We’re headed through the Looking Glass, guys.
Wardrobe, Julia, Again: This week Julia’s scarves and the heavy, ethnic necklaces both disappeared and we got the babydoll dresses [also known on the Internet as the “kinderwhore” look] with opaque tights. Could you, NBC, perhaps pay for a stylist?
However, I’d like to offer up a theory on Julia’s fashion habits:
When we started the story, Julia had a husband who was actually present. They were trying to adopt a baby. She snuggled up in scarves everyday, her own wearable nests.
Then, Julia’s old flame reappeared. The husband is mysteriously busy/traveling for work. It’s necklace time! Julia goes to parties and out to cafes for “pie.” And now, after last night’s lip lock with old flame Michael, she’s naked around the neck.
Open for business!
Subtext: The subtext of Tom dating a lawyer and having bad sex is, “Gay people sometimes have bad sex instead of consistently fantastic sex like the media would lead you to believe!” The subtext of the black, gay dancer being into basketball is, “Not all gay men love fashion!” The subtext of Tom asking Julia, “When’s the last time you had your piano tuned?” is, “I condone this affair that you’re going to have.”
Adoption, Ruse: This whole adoption plotline – that Julia and her husband want to adopt a baby – is complete crap. They have a 16-year-old son! She’s never around! She’s always “in the city” not doing her job (there were several scenes in which people complained about those “scenes” Julia “owes” them because they are only “12 days out.” Twelve days out from what, I have no idea.)
She’s wanders around in babydoll dresses with her trusty notebook and a cup of coffee and her cell phone… not doing much but definitely not thinking about adopting an infant. She’s more akin to a 20-something Manhattanite who got lucky, got a cool job and goes to shop at Madewell instead of writing the scenes she owes everyone.
Which brings me to a question… If you’re a mom of a teenager and your husband is out of town and you’re having a Pie Date with the guy you used to be having an affair with and your phone rings and you don’t recognize the number… do you not answer the phone?
Oh, Julia, I think you do. You do.
Singing of Show Tunes, Not On A Stage: Is it realistic that Julia’s teenage son did not flee the room when Tom was narrating his run-in with the law on the piano while singing an impromptu show tune? Would the son not have to go upstairs to, uh, Wiki something?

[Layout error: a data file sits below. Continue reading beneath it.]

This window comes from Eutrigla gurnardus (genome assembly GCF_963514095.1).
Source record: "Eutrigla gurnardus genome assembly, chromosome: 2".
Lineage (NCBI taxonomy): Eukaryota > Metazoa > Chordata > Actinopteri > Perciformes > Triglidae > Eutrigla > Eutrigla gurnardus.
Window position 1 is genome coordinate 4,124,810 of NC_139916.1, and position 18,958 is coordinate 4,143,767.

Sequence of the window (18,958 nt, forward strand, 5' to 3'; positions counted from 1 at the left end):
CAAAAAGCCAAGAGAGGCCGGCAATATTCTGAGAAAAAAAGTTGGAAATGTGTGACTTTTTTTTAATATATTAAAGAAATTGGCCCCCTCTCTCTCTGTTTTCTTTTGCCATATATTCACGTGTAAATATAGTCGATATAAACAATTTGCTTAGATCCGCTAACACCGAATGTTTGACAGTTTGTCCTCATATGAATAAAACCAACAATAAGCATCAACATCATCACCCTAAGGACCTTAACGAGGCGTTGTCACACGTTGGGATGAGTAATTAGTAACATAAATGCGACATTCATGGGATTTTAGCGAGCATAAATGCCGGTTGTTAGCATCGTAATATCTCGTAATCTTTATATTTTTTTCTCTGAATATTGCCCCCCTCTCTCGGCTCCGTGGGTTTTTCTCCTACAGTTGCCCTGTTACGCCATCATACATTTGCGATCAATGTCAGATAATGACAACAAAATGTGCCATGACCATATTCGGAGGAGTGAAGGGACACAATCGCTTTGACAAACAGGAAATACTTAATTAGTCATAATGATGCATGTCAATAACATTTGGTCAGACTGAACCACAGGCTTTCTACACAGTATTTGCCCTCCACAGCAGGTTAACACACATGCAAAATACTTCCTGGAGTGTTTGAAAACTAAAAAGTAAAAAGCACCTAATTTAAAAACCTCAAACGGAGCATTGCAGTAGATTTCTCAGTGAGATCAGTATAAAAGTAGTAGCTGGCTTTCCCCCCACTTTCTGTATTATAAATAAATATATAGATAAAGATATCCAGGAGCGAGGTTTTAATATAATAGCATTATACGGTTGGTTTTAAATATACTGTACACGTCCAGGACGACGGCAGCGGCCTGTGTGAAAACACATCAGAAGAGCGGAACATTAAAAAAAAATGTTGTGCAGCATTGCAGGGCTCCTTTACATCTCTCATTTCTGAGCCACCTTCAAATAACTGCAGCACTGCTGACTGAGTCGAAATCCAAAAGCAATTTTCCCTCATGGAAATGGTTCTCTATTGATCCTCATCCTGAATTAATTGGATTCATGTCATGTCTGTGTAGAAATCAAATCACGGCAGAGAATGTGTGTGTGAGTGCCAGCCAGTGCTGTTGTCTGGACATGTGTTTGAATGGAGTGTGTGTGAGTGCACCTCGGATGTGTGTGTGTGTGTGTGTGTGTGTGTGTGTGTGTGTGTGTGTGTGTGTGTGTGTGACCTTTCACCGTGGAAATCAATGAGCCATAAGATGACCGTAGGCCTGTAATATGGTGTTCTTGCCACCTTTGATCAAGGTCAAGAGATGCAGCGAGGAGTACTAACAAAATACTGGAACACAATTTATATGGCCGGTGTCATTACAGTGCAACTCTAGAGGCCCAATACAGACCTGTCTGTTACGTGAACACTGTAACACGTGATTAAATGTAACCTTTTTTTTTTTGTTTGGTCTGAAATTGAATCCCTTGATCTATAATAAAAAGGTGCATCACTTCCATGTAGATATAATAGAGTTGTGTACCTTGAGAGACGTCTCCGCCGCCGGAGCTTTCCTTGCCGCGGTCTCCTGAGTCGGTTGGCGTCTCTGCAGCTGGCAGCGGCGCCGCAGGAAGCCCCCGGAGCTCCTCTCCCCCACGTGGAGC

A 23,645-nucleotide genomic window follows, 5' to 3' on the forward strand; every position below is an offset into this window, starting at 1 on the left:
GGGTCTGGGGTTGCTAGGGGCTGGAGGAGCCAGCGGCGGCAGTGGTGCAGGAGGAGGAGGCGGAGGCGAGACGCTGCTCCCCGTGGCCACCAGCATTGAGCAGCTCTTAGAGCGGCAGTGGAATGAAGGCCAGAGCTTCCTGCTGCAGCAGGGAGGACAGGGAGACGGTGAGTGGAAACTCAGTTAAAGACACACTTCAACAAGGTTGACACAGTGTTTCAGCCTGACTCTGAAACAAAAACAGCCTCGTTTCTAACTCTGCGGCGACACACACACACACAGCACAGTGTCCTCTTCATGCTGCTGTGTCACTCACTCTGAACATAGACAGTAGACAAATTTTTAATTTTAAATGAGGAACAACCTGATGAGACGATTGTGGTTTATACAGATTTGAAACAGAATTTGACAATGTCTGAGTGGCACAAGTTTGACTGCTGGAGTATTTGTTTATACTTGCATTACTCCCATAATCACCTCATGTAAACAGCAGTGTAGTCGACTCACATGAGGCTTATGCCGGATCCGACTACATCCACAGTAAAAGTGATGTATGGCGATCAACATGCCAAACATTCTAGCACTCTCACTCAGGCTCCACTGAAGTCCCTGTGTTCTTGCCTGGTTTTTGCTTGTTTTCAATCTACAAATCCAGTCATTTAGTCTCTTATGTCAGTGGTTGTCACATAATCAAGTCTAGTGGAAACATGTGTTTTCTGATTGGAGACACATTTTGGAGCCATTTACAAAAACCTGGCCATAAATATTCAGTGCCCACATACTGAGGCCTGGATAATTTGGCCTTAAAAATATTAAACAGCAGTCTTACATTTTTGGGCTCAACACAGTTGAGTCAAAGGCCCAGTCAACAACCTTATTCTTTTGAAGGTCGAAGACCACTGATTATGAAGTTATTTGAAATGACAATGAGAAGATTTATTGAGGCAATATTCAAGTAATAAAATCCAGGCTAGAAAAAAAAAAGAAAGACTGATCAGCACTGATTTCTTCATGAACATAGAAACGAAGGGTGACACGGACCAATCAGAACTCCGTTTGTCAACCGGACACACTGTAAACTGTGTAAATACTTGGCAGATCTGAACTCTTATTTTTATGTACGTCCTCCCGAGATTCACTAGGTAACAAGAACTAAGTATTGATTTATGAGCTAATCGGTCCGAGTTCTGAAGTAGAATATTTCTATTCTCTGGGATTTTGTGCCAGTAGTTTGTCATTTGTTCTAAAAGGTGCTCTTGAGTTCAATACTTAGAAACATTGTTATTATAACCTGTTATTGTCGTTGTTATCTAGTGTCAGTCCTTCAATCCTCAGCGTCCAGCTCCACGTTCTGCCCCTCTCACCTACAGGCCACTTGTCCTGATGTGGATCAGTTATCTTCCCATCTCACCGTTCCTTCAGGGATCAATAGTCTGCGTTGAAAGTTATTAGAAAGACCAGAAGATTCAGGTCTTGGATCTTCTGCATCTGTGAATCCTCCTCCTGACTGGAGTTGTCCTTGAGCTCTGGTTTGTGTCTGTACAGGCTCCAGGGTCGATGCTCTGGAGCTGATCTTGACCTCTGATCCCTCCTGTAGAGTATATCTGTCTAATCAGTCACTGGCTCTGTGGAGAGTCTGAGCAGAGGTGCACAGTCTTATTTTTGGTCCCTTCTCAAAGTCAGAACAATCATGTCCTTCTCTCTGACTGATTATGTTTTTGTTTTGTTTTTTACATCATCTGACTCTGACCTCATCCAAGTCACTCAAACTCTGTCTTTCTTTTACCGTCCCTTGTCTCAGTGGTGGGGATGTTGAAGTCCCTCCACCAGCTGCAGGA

Singing of Soft Rock Tunes, Not On A Stage or In a Video: Speaking of subtext, there was the whole “Karen Sings To Herself While Looking Into a Dirty Mirror And Doing Some Dance Moves Ripped Off From Cabaret,” which was, we all know, subtext for masturbation. If you ever took a lit class in college, you spotted it right away.
The most puzzling part of a puzzling act came at the end, when she said to herself, “I know what I bring to the party.” Uh… and that would be…? The ability to teach others to dance on a chair? The ability to take your shirt off? Writhe on the bed? Come on, tell me.
Of course, we were supposed to think, “She brings SEXY to the party.”
Except she doesn’t. She’s pretty, attractive, talented, etc. but sexy? Meh.
Songs, Use Of: The best scene in the episode was the “imaginary” performance of “Let’s Be Bad” on Broadway with full staging and costuming. It was worth watching the show just to see this scene and clearly this is where the show’s creators talents lie.
But then there was that weird Karen/Mirror scene, which was something a gal with some jazz dance classes under her belt would post to YouTube, and, finally, the scene is which Michael Swift sings to Julia on her front step. It isn’t right to have a guy break into a show tune-esque song while trying to woo a woman on a stoop unless it’s a West Side Story remake. Especially with lyrics like:
“I want you in a place where there’s no space or time.”
I want you in a black hole? Too bad you would be crushed by anti-matter?
Relationships, Unhealthy: This Ivy/Derek love story thing is sick.
Derek: You’re so annoying. Don’t have any feelings. I’m trying to build something here.
Ivy: I know.
Derek: You’re a stupid, silly woman. Are you staying over?
Ivy: Do you want me to stay over?
Derek: Don’t be mad at me.
She stays over.
Next week things really heat up: “Ivy faces major vocal issues, while Julia struggles to avoid Michael. Meanwhile, Karen books a side gig at a bar mitzvah.”
I’m pretty excited about that bar mitzvah. It’s going to be tough to wait for that. In the meantime, let’s all brush up on our Jazz Dance Terminology.